Uncle Sam endorsing border-crossing — without a legal caveat?
On Thursday, in honor of International Migrants Day, the State Department tweeted out a statement from spokesperson Jen Psaki praising immigrants.
The specific group the tweet "recognize[d]": "people who cross borders."
A few people on Twitter noted the curious phrasing...
@StateDept legally cross not illegally— Mary (@Dylanesque2604) December 18, 2014
...and called on the State Department to protect the U.S. border.
@StateDept How about enforce the laws..............— Trawling Troll (@TrawlingTroll) December 18, 2014
Of course, many others on Twitter were issuing praise for immigrants worldwide Thursday.
#InternationalMigrantsDay Moving far away for opportunity was the best thing I ever did. Everyone deserves that mobility.— Melissa, Basílissa (@0xabad1dea) December 18, 2014
Happy #InternationalMigrantsDay to all the brave people who crossed borders to better their lives, enrich the world & make it a home— Migrant Voice (@MigrantVoiceUK)December 18, 2014
Read Psaki's full statement below:
On International Migrants Day we recognize the millions of people around the world who cross borders in search of a better life and we celebrate their contributions. But this year it is also a day to mourn the thousands whose journeys began in desperation and hope but ended in death.
This year, nearly 5,000 migrants lost their lives, crossing parched deserts, remote mountains, and treacherous seas – twice as many as last year. Deaths at sea surged as record numbers attempted to make it from North Africa to Europe. More than 3,000 migrants drowned when overcrowded, unseaworthy boats capsized or sank in the Mediterranean Sea. The danger is not going away. Poverty, hunger, and brutal wars like the one raging in Syria will continue to drive the exodus. Globally, more people are now forcibly displaced than at any other time since World War II. There are no simple solutions. Opportunities for safe, legal, and orderly migration are limited. The sordid business of human smuggling and trafficking is flourishing – and becoming more institutionalized and profitable. Responding to irregular migration may be politically and logistically difficult, and even migrants traveling legally may face harassment, discrimination, and abuse. But our priority is and must be saving lives.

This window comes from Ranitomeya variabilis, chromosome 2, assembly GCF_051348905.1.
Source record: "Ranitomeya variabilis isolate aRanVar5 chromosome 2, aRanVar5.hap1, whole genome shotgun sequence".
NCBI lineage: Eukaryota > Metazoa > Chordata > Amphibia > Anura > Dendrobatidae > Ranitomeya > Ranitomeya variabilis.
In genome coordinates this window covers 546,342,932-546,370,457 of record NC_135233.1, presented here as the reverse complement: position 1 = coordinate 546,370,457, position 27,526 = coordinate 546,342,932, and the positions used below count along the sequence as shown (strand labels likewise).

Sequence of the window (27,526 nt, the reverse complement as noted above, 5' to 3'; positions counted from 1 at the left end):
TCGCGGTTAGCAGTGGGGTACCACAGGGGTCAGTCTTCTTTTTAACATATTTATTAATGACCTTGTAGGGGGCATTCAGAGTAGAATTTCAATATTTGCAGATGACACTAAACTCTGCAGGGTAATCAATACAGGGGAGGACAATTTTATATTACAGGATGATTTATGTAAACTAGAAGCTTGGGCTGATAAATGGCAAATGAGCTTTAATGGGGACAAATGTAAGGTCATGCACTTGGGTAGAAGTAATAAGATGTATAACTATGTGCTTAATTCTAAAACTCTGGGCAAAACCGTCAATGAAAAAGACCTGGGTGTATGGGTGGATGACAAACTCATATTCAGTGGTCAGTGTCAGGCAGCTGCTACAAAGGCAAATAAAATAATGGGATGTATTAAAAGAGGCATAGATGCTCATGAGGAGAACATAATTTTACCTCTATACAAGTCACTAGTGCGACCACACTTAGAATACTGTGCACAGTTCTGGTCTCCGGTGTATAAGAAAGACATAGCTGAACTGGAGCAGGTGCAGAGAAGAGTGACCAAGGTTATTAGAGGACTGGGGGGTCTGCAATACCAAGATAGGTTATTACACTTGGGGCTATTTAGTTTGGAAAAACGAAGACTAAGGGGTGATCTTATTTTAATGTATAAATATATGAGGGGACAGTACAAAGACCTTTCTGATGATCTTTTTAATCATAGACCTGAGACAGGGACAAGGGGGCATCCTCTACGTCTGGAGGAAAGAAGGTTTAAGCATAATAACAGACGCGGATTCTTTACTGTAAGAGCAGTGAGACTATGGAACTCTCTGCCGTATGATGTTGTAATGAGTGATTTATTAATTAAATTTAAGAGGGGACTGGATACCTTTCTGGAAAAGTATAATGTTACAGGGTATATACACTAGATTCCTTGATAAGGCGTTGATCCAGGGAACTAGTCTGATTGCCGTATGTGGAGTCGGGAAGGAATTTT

The United States works bilaterally and multilaterally with the international community to make migration safer and the control of borders more humane. When unprecedented numbers of unaccompanied children risked their lives traveling from Central America to the United States this year, we began new initiatives with Central American governments to address the root causes of this challenge, publicize the hazards, strengthen protection programs, and create safe, legal alternatives for children seeking to join their parents in the United States. Hardship and hopelessness prompt far too many people to forsake their homes and venture into harm’s way. As long as this is the case, migrants need our compassion. Their lives may depend on it.
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